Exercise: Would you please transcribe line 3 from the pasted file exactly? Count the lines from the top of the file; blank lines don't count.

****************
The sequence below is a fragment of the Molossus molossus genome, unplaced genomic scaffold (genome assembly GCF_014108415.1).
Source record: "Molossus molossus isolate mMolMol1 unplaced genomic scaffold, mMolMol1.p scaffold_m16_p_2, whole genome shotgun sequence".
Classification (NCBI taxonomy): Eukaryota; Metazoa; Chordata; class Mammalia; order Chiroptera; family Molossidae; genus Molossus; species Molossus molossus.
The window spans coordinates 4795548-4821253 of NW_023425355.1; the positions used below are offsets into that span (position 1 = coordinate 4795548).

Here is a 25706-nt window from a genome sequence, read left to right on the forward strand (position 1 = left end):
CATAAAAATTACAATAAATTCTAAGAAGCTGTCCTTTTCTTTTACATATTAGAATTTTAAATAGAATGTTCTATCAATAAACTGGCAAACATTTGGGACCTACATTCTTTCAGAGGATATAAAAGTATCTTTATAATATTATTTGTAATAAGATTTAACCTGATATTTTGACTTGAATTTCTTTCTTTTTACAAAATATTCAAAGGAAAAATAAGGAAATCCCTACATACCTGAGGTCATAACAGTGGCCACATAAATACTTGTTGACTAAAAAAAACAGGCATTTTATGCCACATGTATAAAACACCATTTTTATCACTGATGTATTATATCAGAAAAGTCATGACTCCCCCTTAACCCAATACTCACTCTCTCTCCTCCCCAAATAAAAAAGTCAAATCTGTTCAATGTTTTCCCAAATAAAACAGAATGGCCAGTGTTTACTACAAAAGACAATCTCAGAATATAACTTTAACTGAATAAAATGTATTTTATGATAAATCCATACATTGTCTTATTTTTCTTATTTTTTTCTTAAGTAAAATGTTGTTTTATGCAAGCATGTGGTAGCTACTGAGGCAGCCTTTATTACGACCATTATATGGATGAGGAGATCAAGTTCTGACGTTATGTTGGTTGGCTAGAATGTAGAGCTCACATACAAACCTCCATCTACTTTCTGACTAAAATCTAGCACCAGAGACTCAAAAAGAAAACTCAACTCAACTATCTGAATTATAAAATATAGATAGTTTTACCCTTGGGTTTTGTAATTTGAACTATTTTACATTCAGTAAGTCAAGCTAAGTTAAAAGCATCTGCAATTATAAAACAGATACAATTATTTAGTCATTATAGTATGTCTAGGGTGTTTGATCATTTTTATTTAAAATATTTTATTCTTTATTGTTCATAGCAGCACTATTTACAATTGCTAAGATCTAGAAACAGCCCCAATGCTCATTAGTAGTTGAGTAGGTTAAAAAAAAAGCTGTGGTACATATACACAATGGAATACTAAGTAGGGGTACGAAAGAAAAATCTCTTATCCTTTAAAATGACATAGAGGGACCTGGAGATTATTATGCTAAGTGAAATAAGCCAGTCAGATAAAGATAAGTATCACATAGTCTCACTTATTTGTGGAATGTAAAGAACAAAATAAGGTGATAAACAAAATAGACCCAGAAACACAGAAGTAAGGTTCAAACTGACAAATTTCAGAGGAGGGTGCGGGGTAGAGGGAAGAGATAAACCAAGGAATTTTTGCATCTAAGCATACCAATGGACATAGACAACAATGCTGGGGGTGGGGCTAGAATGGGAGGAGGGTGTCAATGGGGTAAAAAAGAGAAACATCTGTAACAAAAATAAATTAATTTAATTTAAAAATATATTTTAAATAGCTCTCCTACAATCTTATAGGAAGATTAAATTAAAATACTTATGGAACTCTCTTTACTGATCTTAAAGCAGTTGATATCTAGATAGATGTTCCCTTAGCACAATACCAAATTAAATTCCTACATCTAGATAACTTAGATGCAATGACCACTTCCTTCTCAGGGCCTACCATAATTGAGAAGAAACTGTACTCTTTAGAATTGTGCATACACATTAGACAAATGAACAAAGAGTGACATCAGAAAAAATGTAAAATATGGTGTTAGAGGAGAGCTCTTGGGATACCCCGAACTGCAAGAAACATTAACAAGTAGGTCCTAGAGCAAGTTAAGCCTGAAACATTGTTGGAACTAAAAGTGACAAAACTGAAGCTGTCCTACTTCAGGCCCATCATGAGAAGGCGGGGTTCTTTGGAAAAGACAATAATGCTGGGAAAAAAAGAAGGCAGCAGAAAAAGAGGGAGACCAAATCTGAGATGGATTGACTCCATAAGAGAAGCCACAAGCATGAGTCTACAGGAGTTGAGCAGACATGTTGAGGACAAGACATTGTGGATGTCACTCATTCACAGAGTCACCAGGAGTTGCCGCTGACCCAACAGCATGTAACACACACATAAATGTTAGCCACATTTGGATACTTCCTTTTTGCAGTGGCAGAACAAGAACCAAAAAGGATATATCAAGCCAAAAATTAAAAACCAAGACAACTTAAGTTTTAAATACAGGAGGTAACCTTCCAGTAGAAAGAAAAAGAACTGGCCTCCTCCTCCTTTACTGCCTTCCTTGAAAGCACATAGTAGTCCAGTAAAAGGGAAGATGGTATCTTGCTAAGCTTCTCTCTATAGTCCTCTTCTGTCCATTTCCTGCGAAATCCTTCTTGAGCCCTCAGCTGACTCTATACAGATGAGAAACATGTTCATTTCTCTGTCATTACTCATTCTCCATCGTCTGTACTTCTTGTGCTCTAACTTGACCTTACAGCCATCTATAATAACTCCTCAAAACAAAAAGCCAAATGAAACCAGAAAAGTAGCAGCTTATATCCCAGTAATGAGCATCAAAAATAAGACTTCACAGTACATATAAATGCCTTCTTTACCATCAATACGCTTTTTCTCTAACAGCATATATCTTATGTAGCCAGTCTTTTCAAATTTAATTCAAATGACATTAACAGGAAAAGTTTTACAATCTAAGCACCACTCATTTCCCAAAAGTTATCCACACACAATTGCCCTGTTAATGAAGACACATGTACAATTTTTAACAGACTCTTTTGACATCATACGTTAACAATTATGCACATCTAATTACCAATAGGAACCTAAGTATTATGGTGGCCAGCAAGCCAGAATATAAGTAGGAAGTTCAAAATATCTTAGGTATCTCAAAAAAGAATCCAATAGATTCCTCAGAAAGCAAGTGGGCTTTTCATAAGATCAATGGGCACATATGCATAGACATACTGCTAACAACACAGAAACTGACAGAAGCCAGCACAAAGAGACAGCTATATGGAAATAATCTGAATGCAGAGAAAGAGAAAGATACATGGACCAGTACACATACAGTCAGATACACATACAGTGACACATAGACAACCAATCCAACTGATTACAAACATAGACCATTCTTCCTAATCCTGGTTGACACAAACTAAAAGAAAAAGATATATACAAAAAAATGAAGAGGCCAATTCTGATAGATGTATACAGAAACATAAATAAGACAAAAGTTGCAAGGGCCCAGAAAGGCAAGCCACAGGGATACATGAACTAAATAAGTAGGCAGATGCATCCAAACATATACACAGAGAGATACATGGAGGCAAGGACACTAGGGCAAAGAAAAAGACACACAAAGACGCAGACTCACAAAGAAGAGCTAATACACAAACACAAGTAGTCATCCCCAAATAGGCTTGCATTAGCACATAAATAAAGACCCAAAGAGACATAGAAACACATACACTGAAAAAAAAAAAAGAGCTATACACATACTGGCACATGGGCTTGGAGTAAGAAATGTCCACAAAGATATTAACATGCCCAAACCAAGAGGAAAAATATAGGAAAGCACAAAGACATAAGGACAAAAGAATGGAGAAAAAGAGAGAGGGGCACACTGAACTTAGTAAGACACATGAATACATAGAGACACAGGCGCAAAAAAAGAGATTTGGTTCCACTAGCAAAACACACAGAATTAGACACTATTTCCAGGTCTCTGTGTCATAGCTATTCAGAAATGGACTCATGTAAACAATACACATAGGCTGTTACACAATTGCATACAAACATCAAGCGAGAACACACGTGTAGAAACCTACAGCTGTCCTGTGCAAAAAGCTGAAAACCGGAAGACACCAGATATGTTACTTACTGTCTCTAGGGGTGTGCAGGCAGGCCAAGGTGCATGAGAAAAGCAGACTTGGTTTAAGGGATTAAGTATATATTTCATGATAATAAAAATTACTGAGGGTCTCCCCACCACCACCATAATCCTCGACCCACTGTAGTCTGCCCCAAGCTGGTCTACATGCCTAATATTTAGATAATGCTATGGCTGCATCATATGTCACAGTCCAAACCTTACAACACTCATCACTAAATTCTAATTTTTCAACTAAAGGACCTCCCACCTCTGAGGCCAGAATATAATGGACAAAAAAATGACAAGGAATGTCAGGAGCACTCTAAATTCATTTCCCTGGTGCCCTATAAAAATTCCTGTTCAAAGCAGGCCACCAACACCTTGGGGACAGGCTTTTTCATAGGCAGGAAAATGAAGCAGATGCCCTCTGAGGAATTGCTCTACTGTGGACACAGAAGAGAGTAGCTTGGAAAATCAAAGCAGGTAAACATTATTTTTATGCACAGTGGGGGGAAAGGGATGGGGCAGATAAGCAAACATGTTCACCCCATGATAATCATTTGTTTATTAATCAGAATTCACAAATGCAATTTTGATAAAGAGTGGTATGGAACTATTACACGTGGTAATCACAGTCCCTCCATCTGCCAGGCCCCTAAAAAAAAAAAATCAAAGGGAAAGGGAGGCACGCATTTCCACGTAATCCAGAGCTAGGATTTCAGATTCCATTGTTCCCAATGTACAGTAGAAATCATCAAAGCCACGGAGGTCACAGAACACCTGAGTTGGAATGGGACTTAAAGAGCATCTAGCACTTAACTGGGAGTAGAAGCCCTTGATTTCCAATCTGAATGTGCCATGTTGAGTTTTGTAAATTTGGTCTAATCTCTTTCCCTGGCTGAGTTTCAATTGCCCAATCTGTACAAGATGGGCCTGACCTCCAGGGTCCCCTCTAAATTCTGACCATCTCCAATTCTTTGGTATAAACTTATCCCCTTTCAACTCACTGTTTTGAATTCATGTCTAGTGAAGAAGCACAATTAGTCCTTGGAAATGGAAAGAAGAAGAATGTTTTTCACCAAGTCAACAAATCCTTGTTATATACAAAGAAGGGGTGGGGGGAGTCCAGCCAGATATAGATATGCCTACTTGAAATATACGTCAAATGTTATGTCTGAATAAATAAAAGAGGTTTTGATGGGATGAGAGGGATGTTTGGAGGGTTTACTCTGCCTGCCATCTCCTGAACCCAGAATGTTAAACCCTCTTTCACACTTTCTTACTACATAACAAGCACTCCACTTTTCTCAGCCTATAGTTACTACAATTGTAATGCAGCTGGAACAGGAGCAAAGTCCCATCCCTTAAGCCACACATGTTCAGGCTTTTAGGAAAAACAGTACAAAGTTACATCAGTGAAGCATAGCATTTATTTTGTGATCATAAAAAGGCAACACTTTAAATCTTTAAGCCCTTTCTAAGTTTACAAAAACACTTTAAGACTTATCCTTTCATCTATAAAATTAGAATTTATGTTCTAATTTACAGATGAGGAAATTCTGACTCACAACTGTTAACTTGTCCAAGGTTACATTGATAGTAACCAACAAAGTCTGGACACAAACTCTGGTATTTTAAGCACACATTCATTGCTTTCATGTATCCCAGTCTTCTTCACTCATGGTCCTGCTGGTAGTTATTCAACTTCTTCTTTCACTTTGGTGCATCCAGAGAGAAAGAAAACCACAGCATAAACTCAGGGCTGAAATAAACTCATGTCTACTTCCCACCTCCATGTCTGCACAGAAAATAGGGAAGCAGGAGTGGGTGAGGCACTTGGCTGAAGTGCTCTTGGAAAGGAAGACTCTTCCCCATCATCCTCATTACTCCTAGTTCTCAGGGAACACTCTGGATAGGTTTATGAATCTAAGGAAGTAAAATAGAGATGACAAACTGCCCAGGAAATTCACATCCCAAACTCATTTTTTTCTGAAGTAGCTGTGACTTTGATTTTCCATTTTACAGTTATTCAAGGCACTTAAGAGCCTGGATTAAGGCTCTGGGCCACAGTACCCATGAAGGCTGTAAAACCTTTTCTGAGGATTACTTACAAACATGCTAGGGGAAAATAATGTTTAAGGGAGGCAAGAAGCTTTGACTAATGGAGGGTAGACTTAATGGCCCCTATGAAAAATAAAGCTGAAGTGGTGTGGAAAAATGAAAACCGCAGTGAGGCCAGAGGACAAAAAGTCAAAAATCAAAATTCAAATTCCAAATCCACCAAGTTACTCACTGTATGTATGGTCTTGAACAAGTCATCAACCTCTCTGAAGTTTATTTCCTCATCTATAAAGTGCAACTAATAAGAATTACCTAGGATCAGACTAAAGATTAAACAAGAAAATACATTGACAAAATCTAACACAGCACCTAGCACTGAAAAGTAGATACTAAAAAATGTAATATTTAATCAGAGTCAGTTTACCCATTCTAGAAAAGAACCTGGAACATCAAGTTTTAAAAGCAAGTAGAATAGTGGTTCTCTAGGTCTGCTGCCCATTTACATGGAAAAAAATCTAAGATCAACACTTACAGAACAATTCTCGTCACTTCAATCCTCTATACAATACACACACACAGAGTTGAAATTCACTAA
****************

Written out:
Classification (NCBI taxonomy): Eukaryota; Metazoa; Chordata; class Mammalia; order Chiroptera; family Molossidae; genus Molossus; species Molossus molossus.